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The Police Will Not Rest; I Will Not Rest over Oyerinde's Killers

11 Mar 2013

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Governor Adams Oshiomhole

Unlike other murder cases in the country, that of Olaitan Oyerinde, the Principal Private Secretary to Governor Adams Oshiomhole of Edo State, has become a thorn in the flesh for the police, Davidson Iriekpen writes

Governor Adams Oshiomhole of Edo State is not new to battle. As a comrade-governor that he’s fondly called, he’s always combat ready to fight a cause that he believes in. In the past, as a labour leader, he had come face-to-face with guns, daring security agents to cock and shoot without fear for his life.

Now, Oshiomhole, whose Principal Private Secretary, Olaitan Oyerinde, was murdered in cold blood in his home a few months before the governorship election in Edo State last year, has charged the police to unmask the killers of his aide.

He says: “I cannot pretend, I remain aggrieved and I believe it’s a shame, a national embarrassment that a governor can’t get justice. If a governor can’t get justice, what is the hope of a tomatoes seller, what is the hope of a road-side mechanic, what is the hope of a motorcycle rider?”

Livid, Oshiomhole declares: “The police will not rest; I will not rest until the police get the killers of Olaitan.”
The governor noted that the police as law enforcement officers must recognise that they have a duty to protect the citizens.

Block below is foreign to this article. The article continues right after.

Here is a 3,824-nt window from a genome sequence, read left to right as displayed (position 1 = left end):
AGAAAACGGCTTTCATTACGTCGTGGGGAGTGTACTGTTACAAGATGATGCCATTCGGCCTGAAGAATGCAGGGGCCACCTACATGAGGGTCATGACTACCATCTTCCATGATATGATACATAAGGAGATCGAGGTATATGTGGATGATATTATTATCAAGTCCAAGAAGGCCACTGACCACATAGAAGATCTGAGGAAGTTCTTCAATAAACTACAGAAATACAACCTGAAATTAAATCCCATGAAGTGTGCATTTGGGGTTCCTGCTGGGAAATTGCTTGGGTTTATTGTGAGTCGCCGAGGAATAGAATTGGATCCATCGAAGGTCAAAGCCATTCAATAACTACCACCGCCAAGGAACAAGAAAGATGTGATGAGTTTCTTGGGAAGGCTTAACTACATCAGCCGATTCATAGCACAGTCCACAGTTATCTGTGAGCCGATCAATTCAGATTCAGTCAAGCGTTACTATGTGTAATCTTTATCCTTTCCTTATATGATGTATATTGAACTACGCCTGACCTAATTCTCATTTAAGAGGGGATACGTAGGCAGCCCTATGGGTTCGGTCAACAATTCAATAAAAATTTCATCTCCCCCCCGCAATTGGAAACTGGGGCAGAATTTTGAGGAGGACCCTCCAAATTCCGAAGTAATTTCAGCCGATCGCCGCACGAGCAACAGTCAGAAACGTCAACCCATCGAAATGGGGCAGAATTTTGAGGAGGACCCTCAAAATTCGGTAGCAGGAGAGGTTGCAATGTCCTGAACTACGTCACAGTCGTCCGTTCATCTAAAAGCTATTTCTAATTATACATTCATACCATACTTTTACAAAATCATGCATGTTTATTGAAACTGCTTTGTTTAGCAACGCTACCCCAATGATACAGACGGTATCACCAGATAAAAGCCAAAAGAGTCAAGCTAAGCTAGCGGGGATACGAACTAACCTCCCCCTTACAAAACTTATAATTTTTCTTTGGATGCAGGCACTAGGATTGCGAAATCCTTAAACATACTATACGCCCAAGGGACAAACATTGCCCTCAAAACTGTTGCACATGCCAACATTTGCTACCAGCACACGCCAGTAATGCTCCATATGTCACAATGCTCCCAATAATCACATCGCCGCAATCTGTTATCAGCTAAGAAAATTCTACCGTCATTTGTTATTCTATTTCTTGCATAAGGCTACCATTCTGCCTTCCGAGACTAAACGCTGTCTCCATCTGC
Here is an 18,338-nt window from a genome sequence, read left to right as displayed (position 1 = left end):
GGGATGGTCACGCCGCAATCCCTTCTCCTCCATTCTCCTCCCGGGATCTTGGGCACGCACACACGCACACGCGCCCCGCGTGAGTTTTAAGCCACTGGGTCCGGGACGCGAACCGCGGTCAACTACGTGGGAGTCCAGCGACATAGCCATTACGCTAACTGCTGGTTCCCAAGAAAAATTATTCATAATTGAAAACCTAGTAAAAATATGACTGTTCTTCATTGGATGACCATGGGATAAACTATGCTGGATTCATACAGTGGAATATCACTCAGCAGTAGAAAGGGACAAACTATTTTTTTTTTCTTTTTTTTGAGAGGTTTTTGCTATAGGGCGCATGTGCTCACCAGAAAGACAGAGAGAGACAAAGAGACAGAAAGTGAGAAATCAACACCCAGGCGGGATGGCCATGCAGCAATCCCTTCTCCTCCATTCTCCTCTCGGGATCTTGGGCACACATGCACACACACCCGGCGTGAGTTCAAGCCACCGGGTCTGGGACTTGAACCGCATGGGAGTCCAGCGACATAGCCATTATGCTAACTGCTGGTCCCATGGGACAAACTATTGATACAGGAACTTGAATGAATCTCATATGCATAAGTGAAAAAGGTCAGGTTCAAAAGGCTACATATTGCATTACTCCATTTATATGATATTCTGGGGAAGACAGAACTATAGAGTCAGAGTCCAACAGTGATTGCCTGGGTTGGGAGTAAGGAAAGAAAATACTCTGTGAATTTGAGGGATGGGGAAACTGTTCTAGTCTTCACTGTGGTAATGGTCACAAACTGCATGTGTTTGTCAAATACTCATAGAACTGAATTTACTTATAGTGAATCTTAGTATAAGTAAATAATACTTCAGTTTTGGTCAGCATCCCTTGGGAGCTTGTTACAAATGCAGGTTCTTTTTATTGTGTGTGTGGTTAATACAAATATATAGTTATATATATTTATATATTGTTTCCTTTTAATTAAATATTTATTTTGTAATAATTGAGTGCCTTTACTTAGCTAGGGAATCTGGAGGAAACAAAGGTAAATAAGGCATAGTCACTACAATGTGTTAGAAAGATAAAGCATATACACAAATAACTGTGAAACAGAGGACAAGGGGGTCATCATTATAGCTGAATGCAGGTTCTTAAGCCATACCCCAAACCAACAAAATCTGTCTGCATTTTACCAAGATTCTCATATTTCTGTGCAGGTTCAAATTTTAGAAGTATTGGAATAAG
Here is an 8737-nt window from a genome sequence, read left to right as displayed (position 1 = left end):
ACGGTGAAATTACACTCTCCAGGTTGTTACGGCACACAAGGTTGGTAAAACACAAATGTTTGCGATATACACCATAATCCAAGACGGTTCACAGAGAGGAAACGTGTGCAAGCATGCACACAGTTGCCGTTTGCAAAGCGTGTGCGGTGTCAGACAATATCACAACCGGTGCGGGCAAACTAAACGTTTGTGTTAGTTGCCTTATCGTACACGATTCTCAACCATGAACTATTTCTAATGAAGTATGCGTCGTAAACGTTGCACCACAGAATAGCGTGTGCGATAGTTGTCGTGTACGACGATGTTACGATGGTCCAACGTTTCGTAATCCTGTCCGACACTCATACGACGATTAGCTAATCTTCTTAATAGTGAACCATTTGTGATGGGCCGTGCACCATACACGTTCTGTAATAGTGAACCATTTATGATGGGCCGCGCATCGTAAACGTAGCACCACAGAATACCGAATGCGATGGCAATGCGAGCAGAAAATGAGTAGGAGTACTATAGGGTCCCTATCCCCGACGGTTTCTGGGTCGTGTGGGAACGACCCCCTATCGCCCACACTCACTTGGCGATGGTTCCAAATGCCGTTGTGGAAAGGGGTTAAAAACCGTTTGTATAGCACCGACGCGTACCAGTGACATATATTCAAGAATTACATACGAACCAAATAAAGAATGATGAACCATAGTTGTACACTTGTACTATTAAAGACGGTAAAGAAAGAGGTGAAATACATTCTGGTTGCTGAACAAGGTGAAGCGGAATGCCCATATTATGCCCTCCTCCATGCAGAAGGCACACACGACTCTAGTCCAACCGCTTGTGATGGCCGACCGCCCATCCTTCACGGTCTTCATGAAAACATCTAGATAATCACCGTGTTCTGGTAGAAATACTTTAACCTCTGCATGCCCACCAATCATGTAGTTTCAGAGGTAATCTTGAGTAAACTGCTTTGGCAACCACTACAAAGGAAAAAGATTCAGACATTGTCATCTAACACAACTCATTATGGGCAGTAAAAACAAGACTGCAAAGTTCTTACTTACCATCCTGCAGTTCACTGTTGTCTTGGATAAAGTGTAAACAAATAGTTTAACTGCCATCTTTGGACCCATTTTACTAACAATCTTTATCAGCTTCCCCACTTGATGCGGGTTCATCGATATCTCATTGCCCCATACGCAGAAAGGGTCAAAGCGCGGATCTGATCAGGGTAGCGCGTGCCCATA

“All of us must recognise that we are trustees of the Nigerian people. We must earn the position that we are privileged to occupy. Anywhere I see a police officer, I will keep saying it, you must produce who killed Olaitan and explain why they bungled the investigations. I have said it to the IG, I have said to the president and if I have the opportunity I will say it to those at the United Nations.’’

The governor explained that his insistence on the police to produce Olaitan’s killers is to entrench the rule of law, noting that “if the rule of law collapses, even men in uniform can’t walk freely because those outside the uniform are more in numbers. So when they submit to arrest, it’s because in their sub-consciousness, they recognise that the state exists and that the instrument of the state is a responsible police force. So help me inform the IG that I still renew my demand that he has to produce those who killed Olaitan.”
Oshiomhole who had been at a loggerhead with the Police authority over the unresolved murder of Oyerinde took advantage of the prime opportunity the visit of the new Commissioner of Police in  Edo state, Mr Foluso Adebanjo, to his office on resumption of duty penultimate week in Benin City, provided to hit back once more at the Police.


Perhaps Oshiomhole’s anger was informed by many unresolved murders in the country that has left many dejected and bitter with the Police authorities for not being able to bring to book the killers of their loved ones.